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Business Rules Management Systems often promise to deliver business user rule maintenance. However, most business users don’t want to “maintain rules” any more than they want to “write code”. They want to run their business better. They want to:

  • Relax their underwriting policies
  • Reduce their risk exposure
  • Retain more customers even if it costs more
  • Promote slow-moving products
  • Catch a new kind of fraud
  • Enforce new regulations
  • and so on…

To get business users to maintain the rules in Decision Services without them feeling like programmers you must:

Present rule maintenance as a business function.

  • It cannot look like they are being made to maintain code.
  • It cannot look like it was designed for IT people.
  • You should avoid pseudocode as much as possible
  • It must look like they are doing what they want to do – changing the way their business runs.

Make the environment familiar.

  • Have it use the same layout and style as other systems they use routinely.
  • Make sure it uses their terminology and expectations.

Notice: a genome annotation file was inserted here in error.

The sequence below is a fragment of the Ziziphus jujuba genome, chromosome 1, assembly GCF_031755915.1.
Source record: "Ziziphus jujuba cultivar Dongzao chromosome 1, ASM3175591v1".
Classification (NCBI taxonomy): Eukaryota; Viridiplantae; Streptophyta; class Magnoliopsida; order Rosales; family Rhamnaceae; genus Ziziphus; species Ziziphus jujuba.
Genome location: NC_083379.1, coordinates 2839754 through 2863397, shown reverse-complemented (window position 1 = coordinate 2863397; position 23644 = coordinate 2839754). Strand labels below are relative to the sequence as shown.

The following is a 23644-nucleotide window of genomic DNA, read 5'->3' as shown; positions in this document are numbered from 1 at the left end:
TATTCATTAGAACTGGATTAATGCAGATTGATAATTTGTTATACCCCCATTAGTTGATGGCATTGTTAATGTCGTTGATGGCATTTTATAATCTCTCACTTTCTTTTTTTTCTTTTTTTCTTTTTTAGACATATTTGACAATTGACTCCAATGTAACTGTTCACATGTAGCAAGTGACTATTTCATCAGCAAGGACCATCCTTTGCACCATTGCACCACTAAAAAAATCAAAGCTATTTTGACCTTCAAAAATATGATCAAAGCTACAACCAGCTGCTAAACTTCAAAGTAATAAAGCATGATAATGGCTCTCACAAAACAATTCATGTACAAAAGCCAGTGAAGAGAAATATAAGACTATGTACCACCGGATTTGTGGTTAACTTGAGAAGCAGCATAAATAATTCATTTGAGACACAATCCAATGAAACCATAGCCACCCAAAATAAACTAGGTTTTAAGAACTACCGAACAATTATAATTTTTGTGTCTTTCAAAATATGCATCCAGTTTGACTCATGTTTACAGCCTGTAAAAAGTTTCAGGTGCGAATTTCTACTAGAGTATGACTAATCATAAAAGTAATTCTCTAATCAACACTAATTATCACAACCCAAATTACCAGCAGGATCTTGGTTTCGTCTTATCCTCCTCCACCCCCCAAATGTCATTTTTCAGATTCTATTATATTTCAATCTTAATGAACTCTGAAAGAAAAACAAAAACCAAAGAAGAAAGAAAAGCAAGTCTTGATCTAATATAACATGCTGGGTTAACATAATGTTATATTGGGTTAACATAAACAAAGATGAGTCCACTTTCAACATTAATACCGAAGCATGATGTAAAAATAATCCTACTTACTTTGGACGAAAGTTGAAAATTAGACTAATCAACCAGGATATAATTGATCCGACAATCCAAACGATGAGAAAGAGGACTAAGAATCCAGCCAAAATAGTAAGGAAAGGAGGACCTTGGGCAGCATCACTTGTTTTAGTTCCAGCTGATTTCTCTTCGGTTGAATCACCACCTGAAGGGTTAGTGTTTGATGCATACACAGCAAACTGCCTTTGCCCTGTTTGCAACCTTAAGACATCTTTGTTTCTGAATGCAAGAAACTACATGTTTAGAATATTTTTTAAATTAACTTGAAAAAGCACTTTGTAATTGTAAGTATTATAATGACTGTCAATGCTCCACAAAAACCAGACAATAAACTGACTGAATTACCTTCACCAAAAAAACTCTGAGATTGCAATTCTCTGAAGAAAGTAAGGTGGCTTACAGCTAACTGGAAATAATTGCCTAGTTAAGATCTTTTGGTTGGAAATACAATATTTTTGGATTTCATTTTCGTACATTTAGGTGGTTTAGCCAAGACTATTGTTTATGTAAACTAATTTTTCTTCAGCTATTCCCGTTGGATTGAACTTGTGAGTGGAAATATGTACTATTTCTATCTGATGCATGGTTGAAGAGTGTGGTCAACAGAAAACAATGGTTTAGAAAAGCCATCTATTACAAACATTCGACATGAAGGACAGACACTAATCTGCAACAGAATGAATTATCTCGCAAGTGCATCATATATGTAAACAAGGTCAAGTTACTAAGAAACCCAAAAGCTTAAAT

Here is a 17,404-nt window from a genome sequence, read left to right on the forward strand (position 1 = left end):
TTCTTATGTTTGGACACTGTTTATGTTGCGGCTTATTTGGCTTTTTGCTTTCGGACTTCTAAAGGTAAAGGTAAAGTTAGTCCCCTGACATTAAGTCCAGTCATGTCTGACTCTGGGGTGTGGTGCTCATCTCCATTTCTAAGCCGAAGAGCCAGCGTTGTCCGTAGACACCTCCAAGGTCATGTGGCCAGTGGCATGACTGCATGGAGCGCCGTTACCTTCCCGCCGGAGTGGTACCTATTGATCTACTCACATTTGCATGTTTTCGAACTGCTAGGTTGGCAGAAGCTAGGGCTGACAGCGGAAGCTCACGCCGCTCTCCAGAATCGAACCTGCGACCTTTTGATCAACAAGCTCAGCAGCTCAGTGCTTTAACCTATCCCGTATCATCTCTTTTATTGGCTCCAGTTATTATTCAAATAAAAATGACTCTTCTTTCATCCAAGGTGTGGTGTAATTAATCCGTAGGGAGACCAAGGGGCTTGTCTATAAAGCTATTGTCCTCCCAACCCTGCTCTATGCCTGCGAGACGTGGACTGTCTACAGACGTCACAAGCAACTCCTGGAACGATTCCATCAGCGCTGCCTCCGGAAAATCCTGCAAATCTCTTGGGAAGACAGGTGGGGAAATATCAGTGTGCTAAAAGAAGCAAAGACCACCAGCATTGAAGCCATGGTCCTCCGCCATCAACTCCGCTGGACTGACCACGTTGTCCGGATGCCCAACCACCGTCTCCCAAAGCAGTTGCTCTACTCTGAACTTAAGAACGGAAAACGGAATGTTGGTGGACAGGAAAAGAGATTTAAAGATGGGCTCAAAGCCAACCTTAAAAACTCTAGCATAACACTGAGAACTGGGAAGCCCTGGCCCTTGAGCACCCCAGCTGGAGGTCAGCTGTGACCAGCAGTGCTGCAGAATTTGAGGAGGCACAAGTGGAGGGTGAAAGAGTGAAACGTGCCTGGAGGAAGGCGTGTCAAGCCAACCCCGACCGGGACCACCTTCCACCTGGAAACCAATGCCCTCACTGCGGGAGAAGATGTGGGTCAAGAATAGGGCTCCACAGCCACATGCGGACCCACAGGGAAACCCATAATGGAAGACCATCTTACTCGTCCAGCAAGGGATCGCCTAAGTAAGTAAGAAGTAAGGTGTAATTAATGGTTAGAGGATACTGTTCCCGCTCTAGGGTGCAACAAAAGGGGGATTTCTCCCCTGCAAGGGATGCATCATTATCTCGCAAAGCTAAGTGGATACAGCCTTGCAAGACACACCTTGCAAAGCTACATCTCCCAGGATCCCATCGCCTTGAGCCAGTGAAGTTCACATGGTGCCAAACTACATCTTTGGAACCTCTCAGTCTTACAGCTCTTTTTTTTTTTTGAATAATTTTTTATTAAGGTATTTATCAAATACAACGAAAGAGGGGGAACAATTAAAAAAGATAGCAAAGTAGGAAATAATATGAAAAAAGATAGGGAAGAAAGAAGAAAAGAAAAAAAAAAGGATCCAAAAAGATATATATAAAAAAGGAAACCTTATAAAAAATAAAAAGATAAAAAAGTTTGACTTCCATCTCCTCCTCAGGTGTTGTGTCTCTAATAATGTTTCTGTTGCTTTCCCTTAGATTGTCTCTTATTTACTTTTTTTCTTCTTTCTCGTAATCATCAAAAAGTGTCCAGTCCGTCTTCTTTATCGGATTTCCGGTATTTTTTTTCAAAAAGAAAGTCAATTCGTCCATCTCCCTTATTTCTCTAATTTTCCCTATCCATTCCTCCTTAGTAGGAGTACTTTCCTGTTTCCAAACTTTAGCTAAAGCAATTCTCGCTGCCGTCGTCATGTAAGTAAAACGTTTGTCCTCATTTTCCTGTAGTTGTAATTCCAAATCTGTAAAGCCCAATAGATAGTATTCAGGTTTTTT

• Make the overall environment as intuitive – to this group of users – as possible.

Integrate the process of rule maintenance.

  • It should seem like a seamless process to go from a business task to changing rules.
  • It should let them do rule editing when it makes sense for the user, for instance when they see a report telling them something should be changed.
  • It should be integrated with their performance monitoring and other dashboards and portals.

Make it secure & controlled.

  • Audit trails and security to prevent unauthorized changes.
  • Easy to use release management so business users can package up a set of changes and deploy them.

Provide impact analysis and simulation.

  • Give business users the ability to simulate the impact of a proposed change in business terms.
  • Allow business users to see which decisions use which rules and consider the impact of a particular change.

Deliver an environment that prevents them from making errors in the editing of rules.

  • Use graphical metaphors like decision tables that have a defined structure or use templates to ensure new rules conform to a defined structure.
  • Use templates to expose parts of existing rules to business users for ongoing maintenance.
  • Provide verification and validation tools that are integrated with the rule maintenance environment.
  • Automate testing tools so business users can run tests immediately and easily when considering a change.

Business users can and should be able to maintain a significant percentage of their rules. It just takes a certain amount of thought and planning.

Related Briefs:

  • Business Rules Management Systems Defined
  • Advantages of Business Rules

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